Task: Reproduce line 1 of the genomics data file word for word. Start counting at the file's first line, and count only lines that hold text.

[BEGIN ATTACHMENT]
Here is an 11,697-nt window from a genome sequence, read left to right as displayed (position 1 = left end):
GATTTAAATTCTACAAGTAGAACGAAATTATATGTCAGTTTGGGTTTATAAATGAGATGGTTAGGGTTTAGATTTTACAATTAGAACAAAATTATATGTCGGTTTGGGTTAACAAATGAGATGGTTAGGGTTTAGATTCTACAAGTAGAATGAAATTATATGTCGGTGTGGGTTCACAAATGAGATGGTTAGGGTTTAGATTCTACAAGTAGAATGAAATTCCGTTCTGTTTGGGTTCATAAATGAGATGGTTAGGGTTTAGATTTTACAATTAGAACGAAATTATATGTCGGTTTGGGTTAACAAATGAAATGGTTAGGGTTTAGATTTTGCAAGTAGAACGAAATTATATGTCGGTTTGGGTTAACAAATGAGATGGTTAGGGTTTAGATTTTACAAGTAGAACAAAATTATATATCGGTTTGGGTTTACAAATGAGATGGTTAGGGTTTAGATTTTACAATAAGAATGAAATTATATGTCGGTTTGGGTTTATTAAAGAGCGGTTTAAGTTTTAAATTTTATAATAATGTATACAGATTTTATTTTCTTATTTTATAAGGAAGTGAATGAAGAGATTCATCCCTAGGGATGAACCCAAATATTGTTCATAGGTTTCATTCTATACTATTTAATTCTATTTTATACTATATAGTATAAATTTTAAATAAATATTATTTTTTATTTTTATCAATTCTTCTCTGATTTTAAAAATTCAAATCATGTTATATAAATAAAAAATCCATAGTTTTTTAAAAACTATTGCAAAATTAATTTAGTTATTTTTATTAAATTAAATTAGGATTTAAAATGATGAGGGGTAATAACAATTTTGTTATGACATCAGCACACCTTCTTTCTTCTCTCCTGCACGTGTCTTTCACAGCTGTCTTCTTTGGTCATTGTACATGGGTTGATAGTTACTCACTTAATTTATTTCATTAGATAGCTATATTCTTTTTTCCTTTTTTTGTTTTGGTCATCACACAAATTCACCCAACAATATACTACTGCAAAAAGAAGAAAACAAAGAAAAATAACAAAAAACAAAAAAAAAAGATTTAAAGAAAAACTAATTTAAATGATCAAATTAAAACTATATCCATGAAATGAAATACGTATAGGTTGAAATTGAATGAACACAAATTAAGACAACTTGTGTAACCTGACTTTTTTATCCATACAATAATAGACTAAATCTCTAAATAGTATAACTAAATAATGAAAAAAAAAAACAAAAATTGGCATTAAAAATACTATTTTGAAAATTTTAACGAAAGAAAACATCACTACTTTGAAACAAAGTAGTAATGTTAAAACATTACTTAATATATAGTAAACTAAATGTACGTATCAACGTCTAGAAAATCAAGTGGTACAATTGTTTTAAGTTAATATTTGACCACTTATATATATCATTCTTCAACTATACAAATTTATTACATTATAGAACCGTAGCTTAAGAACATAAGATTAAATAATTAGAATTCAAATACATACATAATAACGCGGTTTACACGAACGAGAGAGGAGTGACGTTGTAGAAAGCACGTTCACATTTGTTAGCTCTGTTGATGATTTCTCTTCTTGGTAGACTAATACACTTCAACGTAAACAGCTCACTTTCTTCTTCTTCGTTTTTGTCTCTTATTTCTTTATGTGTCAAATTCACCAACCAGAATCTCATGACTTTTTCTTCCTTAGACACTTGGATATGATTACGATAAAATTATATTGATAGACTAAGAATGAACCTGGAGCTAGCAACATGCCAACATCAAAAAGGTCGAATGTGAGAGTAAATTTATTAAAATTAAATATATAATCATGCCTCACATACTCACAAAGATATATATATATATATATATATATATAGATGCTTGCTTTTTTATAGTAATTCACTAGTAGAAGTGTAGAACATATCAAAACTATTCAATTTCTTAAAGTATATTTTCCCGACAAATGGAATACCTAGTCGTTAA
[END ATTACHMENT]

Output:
Here is an 11,697-nt window from a genome sequence, read left to right as displayed (position 1 = left end):